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Are wrongful death damages taxable?

As the end of the holiday season ushers in tax season, you may be wondering how to account for any and all damages you or a loved one received in a wrongful death judgment in the state of California. The particular circumstances surrounding a case, and personal injury ruling, can play a large role in determining whether or not any resulting damages can be subject to taxation under the law.

The federal Internal Revenue Service explains how compensation received as part of a personal injury settlement or award is regarded under federal tax guidelines. According to amendments made to the 1996 Small Business Job Protection Act, compensation received for physical sickness and/or injurious is generally not considered income, and is therefore exempt from taxation. Consequently, punitive damages, such as those resulting from emotional distress, are typically not exempt from taxation unless they are related to actual out-of-pocket medical expenses.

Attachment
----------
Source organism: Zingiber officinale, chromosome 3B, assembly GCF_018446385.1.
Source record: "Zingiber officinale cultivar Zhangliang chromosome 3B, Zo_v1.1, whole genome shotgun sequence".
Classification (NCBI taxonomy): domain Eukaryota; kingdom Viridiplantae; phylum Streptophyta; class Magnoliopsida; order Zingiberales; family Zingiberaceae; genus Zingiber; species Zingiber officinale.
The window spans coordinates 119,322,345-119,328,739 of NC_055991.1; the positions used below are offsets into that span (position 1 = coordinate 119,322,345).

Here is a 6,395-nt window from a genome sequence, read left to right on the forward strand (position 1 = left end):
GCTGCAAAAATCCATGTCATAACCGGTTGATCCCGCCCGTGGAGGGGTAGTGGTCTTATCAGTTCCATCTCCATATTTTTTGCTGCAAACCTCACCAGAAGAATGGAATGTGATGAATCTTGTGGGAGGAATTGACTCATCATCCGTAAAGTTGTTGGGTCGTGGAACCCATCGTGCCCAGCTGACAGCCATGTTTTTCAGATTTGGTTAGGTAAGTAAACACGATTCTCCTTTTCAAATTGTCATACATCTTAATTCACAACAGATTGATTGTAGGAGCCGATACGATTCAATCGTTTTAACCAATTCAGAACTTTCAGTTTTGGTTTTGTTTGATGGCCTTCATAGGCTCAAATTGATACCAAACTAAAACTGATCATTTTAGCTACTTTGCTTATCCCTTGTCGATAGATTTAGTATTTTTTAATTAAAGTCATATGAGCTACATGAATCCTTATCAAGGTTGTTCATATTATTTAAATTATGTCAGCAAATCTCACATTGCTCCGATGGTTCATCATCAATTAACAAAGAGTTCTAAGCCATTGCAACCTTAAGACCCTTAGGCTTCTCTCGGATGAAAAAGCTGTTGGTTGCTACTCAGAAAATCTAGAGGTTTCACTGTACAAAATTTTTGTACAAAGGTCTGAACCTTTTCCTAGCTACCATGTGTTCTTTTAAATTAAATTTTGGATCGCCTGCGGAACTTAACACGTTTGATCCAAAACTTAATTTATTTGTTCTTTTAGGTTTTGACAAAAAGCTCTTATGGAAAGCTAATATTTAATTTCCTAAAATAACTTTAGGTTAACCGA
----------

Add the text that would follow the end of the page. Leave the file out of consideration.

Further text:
When discussing the types of wrongful death damages that can be considered taxable, it is important to note the difference between compensatory and punitive damages. While the IRS notes that compensatory damages are often associated with nontaxable damages, the term strictly applies to actual economic losses. And in regards to the taxation of compensatory damages, compensation may only be considered nontaxable if physical illness or injury is a factor. Punitive damages, on the other hand, are generally awarded in conjunction with compensatory damages and account for incidents of wrongdoing. Since punitive damages are often awarded for other losses than financial, they are generally not exempt from taxation.

The taxation of wrongful death damages can be subject to a number of other factors, including California state guidelines. Therefore, the information provided here should not be considered legal advice.

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